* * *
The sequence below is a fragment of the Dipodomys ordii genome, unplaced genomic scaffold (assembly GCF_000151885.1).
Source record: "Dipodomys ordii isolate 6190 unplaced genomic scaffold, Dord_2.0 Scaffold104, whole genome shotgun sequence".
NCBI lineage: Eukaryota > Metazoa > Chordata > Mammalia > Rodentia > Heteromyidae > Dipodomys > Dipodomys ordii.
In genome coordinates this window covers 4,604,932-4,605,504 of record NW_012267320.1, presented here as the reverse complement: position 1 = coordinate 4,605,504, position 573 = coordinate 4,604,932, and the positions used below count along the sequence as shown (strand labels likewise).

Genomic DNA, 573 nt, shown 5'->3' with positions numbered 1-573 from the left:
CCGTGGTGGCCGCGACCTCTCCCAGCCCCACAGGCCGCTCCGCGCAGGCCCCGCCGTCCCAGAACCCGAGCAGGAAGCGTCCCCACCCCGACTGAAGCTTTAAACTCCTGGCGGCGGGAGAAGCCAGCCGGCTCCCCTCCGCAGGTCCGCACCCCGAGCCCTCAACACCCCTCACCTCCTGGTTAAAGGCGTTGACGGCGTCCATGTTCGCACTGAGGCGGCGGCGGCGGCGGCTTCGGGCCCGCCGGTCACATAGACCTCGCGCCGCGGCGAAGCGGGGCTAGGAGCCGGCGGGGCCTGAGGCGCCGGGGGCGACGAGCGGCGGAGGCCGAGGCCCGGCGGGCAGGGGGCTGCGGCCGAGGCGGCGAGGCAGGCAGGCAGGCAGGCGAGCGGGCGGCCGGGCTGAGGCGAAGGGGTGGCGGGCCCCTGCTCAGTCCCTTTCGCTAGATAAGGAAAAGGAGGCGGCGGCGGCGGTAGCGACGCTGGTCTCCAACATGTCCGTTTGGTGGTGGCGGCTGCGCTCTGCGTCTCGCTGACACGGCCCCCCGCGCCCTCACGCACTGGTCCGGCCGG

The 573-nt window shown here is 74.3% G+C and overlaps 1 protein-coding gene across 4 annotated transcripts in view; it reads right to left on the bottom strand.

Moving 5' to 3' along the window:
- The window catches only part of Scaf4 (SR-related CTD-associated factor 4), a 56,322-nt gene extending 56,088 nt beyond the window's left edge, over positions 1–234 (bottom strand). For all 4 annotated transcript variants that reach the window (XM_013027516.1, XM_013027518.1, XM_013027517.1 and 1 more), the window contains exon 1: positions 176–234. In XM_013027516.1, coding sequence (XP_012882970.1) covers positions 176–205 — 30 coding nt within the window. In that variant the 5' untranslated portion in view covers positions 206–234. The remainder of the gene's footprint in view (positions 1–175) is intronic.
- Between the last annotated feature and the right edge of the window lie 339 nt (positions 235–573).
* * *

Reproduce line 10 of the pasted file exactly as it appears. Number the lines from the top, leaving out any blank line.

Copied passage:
- Between the last annotated feature and the right edge of the window lie 339 nt (positions 235–573).